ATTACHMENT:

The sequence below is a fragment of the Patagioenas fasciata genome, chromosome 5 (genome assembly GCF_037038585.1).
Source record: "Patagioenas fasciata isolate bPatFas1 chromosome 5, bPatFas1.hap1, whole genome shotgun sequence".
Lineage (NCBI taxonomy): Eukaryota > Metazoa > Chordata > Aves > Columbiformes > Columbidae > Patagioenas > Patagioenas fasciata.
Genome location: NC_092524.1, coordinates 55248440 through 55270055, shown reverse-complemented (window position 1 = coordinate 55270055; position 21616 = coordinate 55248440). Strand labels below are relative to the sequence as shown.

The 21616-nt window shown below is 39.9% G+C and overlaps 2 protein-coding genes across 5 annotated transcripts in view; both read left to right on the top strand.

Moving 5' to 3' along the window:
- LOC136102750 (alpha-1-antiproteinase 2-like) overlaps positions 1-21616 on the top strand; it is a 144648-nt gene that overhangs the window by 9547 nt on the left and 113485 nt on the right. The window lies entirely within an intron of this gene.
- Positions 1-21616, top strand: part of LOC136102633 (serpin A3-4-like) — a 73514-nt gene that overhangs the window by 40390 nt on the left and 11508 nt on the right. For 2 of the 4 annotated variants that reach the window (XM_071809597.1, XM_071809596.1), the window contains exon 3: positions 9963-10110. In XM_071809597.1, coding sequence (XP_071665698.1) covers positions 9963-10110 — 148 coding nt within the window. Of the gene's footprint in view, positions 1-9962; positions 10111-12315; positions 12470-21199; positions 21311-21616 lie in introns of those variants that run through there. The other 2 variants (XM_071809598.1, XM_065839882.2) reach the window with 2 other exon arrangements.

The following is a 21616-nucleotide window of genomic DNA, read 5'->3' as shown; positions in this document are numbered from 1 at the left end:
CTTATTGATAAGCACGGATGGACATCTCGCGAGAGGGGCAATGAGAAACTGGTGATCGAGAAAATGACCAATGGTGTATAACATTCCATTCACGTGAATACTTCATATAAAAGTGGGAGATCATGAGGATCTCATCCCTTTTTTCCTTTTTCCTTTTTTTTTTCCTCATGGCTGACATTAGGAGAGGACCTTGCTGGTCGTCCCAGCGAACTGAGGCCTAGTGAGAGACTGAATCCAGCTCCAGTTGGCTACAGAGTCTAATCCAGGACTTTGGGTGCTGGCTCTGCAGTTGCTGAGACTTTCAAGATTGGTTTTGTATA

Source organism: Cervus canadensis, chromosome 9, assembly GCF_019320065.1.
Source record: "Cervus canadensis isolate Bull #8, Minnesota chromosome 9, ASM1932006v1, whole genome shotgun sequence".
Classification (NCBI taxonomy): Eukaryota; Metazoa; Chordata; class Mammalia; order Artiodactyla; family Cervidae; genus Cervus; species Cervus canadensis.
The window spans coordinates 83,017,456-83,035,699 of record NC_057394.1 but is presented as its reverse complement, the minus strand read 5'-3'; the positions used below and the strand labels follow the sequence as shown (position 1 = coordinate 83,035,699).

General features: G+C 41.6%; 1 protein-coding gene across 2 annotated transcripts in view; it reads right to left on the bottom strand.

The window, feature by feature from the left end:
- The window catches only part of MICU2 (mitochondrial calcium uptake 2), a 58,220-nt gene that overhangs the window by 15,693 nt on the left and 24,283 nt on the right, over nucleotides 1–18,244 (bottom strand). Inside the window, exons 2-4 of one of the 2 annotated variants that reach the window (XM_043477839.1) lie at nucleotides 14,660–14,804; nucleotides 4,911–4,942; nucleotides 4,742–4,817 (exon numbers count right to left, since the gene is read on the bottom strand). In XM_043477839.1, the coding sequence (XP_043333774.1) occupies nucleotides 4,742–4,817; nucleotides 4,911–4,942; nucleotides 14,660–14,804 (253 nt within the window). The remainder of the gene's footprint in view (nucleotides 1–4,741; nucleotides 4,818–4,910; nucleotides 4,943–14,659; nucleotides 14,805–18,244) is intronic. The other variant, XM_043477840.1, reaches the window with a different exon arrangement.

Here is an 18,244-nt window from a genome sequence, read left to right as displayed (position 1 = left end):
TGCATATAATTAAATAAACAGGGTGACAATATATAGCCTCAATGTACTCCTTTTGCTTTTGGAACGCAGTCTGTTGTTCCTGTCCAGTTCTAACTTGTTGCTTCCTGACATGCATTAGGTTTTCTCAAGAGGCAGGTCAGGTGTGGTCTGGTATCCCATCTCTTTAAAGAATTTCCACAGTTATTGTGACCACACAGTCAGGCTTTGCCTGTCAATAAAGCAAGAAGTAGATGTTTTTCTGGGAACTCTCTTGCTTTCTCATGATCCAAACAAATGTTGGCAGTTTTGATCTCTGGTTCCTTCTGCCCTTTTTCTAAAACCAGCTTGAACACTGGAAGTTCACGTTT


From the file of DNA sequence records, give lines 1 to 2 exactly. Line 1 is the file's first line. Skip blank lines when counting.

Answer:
The sequence below is a fragment of the Patagioenas fasciata genome, chromosome 5 (genome assembly GCF_037038585.1).
Source record: "Patagioenas fasciata isolate bPatFas1 chromosome 5, bPatFas1.hap1, whole genome shotgun sequence".